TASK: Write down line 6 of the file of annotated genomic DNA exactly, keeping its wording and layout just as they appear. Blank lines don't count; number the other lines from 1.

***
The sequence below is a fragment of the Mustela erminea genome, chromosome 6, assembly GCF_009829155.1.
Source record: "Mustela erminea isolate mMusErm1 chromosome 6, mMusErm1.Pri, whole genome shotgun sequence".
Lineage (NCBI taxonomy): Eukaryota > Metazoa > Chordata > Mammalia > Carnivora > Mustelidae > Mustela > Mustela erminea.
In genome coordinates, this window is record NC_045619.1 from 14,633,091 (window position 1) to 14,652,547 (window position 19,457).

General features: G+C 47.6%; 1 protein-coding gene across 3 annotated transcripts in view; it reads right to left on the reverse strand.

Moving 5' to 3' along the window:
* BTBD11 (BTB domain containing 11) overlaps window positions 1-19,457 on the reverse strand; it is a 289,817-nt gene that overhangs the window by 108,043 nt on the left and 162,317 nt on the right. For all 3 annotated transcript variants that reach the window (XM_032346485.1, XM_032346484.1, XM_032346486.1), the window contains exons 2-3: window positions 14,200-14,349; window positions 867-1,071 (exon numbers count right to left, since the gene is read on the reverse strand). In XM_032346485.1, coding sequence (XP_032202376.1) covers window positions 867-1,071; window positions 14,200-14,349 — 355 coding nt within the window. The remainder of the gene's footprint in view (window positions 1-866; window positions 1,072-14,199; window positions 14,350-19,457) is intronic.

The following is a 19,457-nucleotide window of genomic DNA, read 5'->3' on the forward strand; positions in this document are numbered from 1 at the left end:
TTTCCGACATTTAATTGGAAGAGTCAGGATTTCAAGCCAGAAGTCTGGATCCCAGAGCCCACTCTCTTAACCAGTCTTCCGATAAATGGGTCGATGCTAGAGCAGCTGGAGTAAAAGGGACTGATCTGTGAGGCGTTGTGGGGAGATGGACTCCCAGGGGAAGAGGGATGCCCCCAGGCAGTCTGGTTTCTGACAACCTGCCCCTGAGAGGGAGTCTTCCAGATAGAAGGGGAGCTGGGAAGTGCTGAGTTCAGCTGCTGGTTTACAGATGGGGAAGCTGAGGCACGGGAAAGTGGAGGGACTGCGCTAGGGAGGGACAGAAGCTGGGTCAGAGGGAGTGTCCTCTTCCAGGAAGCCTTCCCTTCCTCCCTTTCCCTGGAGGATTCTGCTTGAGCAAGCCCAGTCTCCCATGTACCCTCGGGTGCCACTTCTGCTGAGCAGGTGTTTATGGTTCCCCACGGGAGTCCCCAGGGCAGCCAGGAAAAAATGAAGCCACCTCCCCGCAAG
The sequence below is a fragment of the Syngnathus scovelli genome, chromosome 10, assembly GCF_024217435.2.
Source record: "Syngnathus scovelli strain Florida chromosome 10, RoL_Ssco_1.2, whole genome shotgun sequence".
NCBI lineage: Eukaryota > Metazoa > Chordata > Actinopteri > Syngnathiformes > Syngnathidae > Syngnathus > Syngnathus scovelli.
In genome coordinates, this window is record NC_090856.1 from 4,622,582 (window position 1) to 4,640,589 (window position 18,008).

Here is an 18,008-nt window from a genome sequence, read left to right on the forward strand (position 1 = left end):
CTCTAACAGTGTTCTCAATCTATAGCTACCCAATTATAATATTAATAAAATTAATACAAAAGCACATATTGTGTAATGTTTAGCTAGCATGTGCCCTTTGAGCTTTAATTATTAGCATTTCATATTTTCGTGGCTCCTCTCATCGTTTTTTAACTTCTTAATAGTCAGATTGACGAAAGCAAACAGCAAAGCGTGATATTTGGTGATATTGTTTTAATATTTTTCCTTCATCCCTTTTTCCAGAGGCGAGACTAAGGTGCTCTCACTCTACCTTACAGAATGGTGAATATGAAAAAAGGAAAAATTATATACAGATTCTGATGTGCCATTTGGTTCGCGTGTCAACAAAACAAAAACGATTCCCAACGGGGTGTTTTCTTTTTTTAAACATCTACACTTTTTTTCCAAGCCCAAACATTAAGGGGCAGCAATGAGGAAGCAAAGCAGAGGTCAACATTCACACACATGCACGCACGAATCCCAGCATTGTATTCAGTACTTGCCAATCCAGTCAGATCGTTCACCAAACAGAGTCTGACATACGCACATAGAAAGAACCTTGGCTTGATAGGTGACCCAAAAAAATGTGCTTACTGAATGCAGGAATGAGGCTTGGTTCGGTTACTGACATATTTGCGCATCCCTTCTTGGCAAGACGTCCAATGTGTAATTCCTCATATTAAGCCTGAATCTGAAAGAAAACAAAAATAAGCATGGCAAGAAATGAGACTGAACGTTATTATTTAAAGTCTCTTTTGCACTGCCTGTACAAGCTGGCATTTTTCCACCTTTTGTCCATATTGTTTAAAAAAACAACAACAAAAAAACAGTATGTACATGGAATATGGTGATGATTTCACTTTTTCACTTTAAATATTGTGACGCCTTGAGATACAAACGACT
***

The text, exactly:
Moving 5' to 3' along the window: